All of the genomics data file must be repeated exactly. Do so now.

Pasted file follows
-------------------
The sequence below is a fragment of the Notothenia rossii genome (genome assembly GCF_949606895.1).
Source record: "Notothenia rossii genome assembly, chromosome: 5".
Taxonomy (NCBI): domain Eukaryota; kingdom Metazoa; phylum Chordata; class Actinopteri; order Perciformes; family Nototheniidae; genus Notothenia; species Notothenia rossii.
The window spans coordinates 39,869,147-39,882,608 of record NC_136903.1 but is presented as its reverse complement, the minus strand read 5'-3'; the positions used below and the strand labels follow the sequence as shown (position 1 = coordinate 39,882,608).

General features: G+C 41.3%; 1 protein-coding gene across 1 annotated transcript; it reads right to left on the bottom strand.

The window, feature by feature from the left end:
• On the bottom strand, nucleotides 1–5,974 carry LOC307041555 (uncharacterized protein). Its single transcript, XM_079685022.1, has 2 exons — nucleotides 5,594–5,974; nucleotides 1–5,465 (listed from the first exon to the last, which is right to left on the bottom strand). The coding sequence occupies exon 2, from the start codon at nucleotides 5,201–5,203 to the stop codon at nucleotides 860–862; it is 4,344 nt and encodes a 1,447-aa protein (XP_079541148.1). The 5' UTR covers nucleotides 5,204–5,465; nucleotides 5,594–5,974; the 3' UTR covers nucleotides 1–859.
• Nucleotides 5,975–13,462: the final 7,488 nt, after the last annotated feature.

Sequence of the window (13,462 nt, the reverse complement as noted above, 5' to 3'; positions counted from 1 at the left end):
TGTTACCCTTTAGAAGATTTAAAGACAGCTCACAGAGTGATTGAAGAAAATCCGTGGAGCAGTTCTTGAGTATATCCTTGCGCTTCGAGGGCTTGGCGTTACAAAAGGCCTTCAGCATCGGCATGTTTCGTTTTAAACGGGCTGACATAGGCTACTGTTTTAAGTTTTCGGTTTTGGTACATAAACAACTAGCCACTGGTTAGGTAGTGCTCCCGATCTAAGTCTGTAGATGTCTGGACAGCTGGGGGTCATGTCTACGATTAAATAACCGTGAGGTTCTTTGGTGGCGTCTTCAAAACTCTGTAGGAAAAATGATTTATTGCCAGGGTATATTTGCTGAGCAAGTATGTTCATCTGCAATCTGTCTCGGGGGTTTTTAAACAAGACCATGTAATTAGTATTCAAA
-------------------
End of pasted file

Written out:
The sequence below is a fragment of the Notothenia rossii genome (genome assembly GCF_949606895.1).
Source record: "Notothenia rossii genome assembly, chromosome: 5".
Taxonomy (NCBI): domain Eukaryota; kingdom Metazoa; phylum Chordata; class Actinopteri; order Perciformes; family Nototheniidae; genus Notothenia; species Notothenia rossii.
The window spans coordinates 39,869,147-39,882,608 of record NC_136903.1 but is presented as its reverse complement, the minus strand read 5'-3'; the positions used below and the strand labels follow the sequence as shown (position 1 = coordinate 39,882,608).

General features: G+C 41.3%; 1 protein-coding gene across 1 annotated transcript; it reads right to left on the bottom strand.

The window, feature by feature from the left end:
• On the bottom strand, nucleotides 1–5,974 carry LOC307041555 (uncharacterized protein). Its single transcript, XM_079685022.1, has 2 exons — nucleotides 5,594–5,974; nucleotides 1–5,465 (listed from the first exon to the last, which is right to left on the bottom strand). The coding sequence occupies exon 2, from the start codon at nucleotides 5,201–5,203 to the stop codon at nucleotides 860–862; it is 4,344 nt and encodes a 1,447-aa protein (XP_079541148.1). The 5' UTR covers nucleotides 5,204–5,465; nucleotides 5,594–5,974; the 3' UTR covers nucleotides 1–859.
• Nucleotides 5,975–13,462: the final 7,488 nt, after the last annotated feature.

Sequence of the window (13,462 nt, the reverse complement as noted above, 5' to 3'; positions counted from 1 at the left end):
TGTTACCCTTTAGAAGATTTAAAGACAGCTCACAGAGTGATTGAAGAAAATCCGTGGAGCAGTTCTTGAGTATATCCTTGCGCTTCGAGGGCTTGGCGTTACAAAAGGCCTTCAGCATCGGCATGTTTCGTTTTAAACGGGCTGACATAGGCTACTGTTTTAAGTTTTCGGTTTTGGTACATAAACAACTAGCCACTGGTTAGGTAGTGCTCCCGATCTAAGTCTGTAGATGTCTGGACAGCTGGGGGTCATGTCTACGATTAAATAACCGTGAGGTTCTTTGGTGGCGTCTTCAAAACTCTGTAGGAAAAATGATTTATTGCCAGGGTATATTTGCTGAGCAAGTATGTTCATCTGCAATCTGTCTCGGGGGTTTTTAAACAAGACCATGTAATTAGTATTCAAA